Beach but the community remained very small.16
Figure 2-15 Buckman Atlantic Beach Ad
Figure 2-16 Buckman 1925 Map
Flagler’s interests lay farther
south so, in 1911, his company leased the Continental Hotel for ten years to A.
S. Stanford who represented the American Resort Hotel Company. In 1913, the
hotel and 4,000 acres north to the south jetty were sold by the Florida East
Coast Hotel Company to E. R. Brackett and a consortium of New York capitalists
who formed the Atlantic Beach Corporation and renamed it the Atlantic Beach
Hotel. This corporation, headed by Harcourt Bull, sought to develop the
community. On May 17, 1917, the hotel property was sold at public auction and
bought in by the FEC Hotel Company for $167,000. In November, 1917, it was
leased to W.H. Adams, Sr. It burned on September 20, 1919, a loss of $300,000.17
Figure 2-17 W. H. Adams, Sr.
Figure 2-18 Atlantic Beach Hotel Brochure
In 1901, John G. Christopher
built a house at 11th Street and
Oceanfront in Atlantic Beach. The Christopher-Bull House, as it was eventually
known, still exists. Christopher had brought telephones to Jacksonville in
1881, built the Murray Hall Hotel, and operated steamers on the St. Johns to
Palatka. At his new home, he entertained numerous guests, making it the social
nexus of the beaches. Then he sold it in 1917 to Harcourt Bull, who pioneered
Atlantic Beach and raised a family there. George Bull, Sr. and Mary Bull lived
there 29 years after WWII.18
Figure 2-19 Christopher-Bull House
There was a separate development in
north Pablo Beach, just south of Atlantic Beach, by 1902. S. F. Myers bought
land there and named it Neptune. He planned to create a middling development,
not as nice as Atlantic Beach but above Pablo Beach. Myers planned to build a
hotel but did not. 19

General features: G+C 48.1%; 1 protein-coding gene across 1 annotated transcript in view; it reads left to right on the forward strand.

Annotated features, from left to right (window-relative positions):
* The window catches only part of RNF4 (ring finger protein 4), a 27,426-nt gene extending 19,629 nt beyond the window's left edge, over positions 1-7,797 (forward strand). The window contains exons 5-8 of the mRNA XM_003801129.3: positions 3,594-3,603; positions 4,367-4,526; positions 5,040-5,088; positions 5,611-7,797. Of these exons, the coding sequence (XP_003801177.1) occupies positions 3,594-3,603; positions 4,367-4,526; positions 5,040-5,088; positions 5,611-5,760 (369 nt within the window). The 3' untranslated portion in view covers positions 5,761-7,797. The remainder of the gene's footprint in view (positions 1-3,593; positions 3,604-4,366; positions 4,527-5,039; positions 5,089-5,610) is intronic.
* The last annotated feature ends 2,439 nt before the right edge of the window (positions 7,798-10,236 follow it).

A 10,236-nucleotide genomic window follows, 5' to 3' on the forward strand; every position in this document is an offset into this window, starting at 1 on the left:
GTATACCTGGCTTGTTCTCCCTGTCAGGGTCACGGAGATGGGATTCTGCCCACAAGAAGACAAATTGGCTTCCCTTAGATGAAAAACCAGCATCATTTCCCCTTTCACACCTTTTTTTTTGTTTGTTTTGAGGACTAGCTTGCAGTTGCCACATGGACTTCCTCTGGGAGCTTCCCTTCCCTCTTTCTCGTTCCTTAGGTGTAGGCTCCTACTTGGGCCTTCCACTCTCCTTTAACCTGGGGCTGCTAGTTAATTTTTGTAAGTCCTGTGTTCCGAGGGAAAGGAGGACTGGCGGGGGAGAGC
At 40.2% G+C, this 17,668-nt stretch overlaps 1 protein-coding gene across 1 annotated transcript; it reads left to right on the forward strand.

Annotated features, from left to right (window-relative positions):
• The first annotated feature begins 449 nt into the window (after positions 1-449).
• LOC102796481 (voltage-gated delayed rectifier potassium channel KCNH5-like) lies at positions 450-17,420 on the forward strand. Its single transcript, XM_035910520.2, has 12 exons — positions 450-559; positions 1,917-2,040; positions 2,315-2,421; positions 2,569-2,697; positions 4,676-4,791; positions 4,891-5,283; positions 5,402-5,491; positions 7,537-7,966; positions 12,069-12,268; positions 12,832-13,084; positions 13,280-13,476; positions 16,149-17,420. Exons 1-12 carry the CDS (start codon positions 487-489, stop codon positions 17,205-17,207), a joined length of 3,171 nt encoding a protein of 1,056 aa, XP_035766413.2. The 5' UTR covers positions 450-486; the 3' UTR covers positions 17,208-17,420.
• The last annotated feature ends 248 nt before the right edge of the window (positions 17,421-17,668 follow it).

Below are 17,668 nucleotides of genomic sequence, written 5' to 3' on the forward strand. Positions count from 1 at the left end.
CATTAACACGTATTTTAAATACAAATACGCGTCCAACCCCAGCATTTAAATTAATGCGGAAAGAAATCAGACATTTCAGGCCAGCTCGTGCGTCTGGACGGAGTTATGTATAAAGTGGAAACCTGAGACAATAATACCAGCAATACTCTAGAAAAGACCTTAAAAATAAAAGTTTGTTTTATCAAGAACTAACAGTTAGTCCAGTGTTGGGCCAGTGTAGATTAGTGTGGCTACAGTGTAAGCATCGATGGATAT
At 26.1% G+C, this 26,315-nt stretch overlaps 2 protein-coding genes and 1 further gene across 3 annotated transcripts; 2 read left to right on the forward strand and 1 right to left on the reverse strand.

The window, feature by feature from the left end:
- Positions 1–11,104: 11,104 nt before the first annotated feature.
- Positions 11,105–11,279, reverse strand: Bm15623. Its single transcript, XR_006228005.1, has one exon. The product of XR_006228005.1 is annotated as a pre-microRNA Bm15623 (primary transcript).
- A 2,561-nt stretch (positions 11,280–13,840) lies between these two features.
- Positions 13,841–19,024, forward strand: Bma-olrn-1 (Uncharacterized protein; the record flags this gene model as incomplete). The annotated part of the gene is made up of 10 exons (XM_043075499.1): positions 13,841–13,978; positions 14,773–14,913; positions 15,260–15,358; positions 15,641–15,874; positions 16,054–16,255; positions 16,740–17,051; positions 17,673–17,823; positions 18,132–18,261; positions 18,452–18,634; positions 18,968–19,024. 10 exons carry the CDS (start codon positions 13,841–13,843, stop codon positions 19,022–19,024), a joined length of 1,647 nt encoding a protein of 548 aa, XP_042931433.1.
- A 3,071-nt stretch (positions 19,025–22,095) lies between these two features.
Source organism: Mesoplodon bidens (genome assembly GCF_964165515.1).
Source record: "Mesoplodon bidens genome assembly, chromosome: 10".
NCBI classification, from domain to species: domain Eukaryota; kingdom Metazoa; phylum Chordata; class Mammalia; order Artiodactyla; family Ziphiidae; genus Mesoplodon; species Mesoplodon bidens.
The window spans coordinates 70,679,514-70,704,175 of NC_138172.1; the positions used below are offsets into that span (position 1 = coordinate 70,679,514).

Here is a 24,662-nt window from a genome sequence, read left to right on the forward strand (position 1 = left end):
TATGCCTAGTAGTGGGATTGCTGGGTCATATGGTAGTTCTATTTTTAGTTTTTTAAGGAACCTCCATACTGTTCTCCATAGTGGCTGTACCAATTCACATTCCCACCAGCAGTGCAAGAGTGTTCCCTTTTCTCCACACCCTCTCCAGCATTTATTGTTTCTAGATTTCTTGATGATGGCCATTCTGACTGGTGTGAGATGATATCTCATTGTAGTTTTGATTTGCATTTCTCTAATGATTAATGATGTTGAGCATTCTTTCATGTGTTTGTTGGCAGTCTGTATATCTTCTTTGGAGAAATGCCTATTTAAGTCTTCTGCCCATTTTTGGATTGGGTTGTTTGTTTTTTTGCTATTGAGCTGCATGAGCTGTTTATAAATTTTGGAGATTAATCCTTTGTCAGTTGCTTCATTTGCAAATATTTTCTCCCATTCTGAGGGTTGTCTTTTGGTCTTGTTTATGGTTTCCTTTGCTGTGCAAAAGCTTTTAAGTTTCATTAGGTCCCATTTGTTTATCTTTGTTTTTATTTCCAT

So, at the turn of the 20th century, the coast of Jacksonville was being
populated. Mayport was still the largest settlement; it had a better economic
base as a port, railroad hub, and fishing village. Atlantic Beach had begun as
a luxury hotel and only a few dwellings served by a railroad. Pablo Beach
showed the most promise because it not only contained vacation houses but also
would become a tourist destination. Tourism, primarily day trippers from
Jacksonville, would cause the town to grow. Hotels, rooming houses, amusements,
bath houses, food purveyors, bars, whore houses, a pier, and a dancing pavilion
were some of the aspects of tourism. And they would require more and more
year-round residents—cooks, cleaners, clerks, carpenters—skilled and unskilled
labor, in other words, as well as owners and managers. African-Americans as
well as “whites” settled albeit not in the same neighborhoods.
African-Americans were an important part of beach life even though they were segregated into
their own community. In 1900, a census taker noted fifty-one African-Americans
within eleven families in Pablo Beach, an average family size at the time. They
did much of the hard and/or dangerous work as well as running businesses for
other African-Americans. By 1905, there were enough African-Americans at the
beaches for the founding of
Andrews African Methodist Episcopal Church by Mother Rhoda L. Martin in Pablo
Beach. This was the section known as “The Hill.” Initially, the church met in
her home at the corner of Shetter Avenue and 7th Street South and
south of the FEC railroad tracks. She also began teaching school there.20
Her “school” became the Jacksonville Beach Elementary School for "blacks."
Education was not considered important
in Duval County for “white” children and even less for “black” children. In
1900, the Duval County school system spent $12.08 per white child and $5.47 per
"black" child. In the system, 51% of the students were “white.”
School lasted only 101 days. Salaries were
low but were less than $40 per month for "black" women. School was only for five
African-Americans at the beaches had no public school, only the one taught by
Mother Rhoda L. Martin in her home. The elementary school for “whites” was
located at 2nd Street South and Orange Avenue now 2nd